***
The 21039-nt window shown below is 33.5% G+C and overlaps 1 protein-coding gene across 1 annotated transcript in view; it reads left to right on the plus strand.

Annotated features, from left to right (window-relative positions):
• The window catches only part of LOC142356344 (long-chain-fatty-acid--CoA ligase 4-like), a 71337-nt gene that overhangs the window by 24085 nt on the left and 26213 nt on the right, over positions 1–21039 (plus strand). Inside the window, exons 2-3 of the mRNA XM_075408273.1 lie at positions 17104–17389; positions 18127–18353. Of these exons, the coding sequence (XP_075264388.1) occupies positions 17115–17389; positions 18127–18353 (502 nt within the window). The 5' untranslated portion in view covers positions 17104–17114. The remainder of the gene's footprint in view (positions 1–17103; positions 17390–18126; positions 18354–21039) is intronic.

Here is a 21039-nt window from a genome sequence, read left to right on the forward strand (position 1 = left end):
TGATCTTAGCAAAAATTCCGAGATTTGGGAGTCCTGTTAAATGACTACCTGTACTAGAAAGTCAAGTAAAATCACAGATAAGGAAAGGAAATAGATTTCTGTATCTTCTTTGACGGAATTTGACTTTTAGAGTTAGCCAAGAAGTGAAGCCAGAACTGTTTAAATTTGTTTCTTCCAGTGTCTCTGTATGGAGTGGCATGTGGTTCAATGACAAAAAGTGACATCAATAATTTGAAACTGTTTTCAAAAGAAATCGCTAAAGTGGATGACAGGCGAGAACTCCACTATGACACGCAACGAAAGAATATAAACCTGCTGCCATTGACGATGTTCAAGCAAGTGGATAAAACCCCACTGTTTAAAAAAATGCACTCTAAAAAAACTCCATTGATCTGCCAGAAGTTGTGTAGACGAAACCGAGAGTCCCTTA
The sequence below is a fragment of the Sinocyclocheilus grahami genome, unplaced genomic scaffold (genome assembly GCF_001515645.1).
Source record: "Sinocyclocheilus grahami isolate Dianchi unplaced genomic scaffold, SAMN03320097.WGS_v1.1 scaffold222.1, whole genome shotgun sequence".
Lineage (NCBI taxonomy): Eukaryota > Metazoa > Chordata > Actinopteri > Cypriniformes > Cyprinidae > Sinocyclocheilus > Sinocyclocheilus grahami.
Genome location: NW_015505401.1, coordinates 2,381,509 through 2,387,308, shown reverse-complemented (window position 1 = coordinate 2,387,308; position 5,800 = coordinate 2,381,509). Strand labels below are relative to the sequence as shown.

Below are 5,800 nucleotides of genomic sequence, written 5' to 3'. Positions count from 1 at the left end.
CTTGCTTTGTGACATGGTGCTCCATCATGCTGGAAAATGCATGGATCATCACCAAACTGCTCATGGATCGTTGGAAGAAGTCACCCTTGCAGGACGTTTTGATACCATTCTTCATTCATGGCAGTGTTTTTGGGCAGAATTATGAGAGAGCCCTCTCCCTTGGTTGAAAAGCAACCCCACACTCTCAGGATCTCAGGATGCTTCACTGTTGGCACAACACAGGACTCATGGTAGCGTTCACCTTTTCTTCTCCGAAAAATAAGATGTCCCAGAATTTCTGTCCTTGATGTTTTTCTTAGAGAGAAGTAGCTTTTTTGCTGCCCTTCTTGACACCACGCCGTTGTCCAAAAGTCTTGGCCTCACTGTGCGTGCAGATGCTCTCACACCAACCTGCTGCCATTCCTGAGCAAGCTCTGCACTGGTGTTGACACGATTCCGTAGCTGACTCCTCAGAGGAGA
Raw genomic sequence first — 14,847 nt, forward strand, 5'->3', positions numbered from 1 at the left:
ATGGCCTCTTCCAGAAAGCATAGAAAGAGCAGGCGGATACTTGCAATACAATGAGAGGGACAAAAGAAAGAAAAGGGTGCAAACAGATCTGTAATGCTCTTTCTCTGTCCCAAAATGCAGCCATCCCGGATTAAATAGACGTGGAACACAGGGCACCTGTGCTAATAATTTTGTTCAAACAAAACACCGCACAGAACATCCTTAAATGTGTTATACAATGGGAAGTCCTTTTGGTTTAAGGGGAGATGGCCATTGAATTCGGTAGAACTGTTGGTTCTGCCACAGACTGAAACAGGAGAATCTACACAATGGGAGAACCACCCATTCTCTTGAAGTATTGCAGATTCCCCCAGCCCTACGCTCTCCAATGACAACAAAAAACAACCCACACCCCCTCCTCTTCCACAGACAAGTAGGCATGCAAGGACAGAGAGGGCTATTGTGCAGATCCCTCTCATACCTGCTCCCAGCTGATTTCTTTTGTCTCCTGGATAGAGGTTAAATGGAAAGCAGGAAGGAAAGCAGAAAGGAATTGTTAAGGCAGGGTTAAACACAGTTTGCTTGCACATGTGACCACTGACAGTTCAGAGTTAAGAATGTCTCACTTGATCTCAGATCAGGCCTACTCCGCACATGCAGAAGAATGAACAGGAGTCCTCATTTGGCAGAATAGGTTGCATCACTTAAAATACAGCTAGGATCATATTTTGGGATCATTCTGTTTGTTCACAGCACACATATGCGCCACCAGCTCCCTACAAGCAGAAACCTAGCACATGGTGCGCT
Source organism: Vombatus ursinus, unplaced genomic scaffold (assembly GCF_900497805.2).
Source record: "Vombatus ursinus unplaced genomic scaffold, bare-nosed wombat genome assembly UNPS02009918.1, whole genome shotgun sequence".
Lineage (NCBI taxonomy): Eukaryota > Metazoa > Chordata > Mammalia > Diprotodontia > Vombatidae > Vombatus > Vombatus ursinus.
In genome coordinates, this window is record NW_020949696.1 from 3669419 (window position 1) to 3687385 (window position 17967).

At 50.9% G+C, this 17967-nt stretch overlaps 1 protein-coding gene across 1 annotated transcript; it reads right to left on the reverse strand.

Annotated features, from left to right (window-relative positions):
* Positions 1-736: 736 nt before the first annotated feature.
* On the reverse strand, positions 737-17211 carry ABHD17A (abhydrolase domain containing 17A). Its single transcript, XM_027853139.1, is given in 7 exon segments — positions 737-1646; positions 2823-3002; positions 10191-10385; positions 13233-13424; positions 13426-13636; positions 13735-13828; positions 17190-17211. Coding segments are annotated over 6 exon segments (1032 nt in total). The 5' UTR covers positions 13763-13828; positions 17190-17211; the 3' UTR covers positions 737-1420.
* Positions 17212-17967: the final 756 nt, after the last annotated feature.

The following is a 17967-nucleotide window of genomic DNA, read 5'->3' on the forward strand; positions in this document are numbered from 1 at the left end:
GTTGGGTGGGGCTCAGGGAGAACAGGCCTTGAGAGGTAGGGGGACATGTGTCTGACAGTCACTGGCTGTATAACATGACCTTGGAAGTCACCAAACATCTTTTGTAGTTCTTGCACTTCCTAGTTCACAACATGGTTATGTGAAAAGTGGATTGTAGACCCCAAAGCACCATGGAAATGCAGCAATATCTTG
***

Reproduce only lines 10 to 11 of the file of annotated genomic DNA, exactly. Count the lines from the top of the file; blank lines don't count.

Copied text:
Below are 5,800 nucleotides of genomic sequence, written 5' to 3'. Positions count from 1 at the left end.
CTTGCTTTGTGACATGGTGCTCCATCATGCTGGAAAATGCATGGATCATCACCAAACTGCTCATGGATCGTTGGAAGAAGTCACCCTTGCAGGACGTTTTGATACCATTCTTCATTCATGGCAGTGTTTTTGGGCAGAATTATGAGAGAGCCCTCTCCCTTGGTTGAAAAGCAACCCCACACTCTCAGGATCTCAGGATGCTTCACTGTTGGCACAACACAGGACTCATGGTAGCGTTCACCTTTTCTTCTCCGAAAAATAAGATGTCCCAGAATTTCTGTCCTTGATGTTTTTCTTAGAGAGAAGTAGCTTTTTTGCTGCCCTTCTTGACACCACGCCGTTGTCCAAAAGTCTTGGCCTCACTGTGCGTGCAGATGCTCTCACACCAACCTGCTGCCATTCCTGAGCAAGCTCTGCACTGGTGTTGACACGATTCCGTAGCTGACTCCTCAGAGGAGA